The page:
It’s beginning to feel a lot like Christmas! The air is brisk and malls are bustling with holiday shoppers. Recipes are circulating to help you make the best holiday meals. Pinterest has lots of good gift-giving ideas and folks are busy planning their annual holiday gatherings with friends and family.
In spite of the hustle and bustle, many people, however, struggle to get in the spirit of things. According to a 2006 survey conducted for the American Psychological Association, one in four Americans reports experiencing loneliness during the holiday season.
In the chaos of the season, it is easy to forget about those who will find themselves alone, some by choice and others due to being away from family and friends. While some may want to be by themselves, others crave the opportunity to be with friends and family.
Jenny Richards’ husband passed away four days before Christmas. That first year she had her entire family with her during the Christmas season, but the following year she was alone for the holidays.
“I love the season and realized that I couldn’t depend on relatives to make my holidays what I wanted them to be,” says Richards. “Through the years I have learned that there are options out there to celebrate with others. I don’t have to go through the holidays alone. I find the different celebrations at my church to be very uplifting and comforting.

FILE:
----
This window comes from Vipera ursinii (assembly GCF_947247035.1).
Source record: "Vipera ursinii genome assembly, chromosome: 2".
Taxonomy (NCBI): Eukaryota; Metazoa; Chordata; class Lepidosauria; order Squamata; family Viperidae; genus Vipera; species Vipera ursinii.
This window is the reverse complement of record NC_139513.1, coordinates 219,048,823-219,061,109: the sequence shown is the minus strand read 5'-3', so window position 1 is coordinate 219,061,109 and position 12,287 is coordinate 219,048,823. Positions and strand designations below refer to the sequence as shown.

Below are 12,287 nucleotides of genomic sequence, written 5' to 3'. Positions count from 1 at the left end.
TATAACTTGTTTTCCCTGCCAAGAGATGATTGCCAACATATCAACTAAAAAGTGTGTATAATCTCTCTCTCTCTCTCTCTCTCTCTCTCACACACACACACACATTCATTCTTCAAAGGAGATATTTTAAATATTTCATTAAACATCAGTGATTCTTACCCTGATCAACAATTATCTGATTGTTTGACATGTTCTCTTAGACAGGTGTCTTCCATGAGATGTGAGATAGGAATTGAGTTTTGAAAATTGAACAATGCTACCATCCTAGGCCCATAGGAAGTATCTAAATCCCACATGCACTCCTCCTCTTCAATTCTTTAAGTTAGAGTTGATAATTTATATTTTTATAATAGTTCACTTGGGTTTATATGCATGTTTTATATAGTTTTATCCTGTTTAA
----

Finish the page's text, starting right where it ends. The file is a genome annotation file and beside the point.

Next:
“There have been many years where I invited people into my home to celebrate or I have accepted an invitation to be with someone else’s family. There is nothing better than a home-cooked meal! I have also spent time volunteering. I found that helping somebody else through the holidays helps them as much as it helps me.”
If you’re struggling with loneliness this holiday season, the first step to dealing with it is to acknowledge and accept your circumstances. Next, determine a plan of action, which could include giving yourself the following gifts:
By planning ahead and applying these simple suggestions, you may find a special joy this holiday season that you never imagined possible.
“Don’t let loneliness overshadow your holidays,” Richards says. “No matter what you are going through, there is always someone worse off. Reach out to others and find ways to connect with people. Engage life!”
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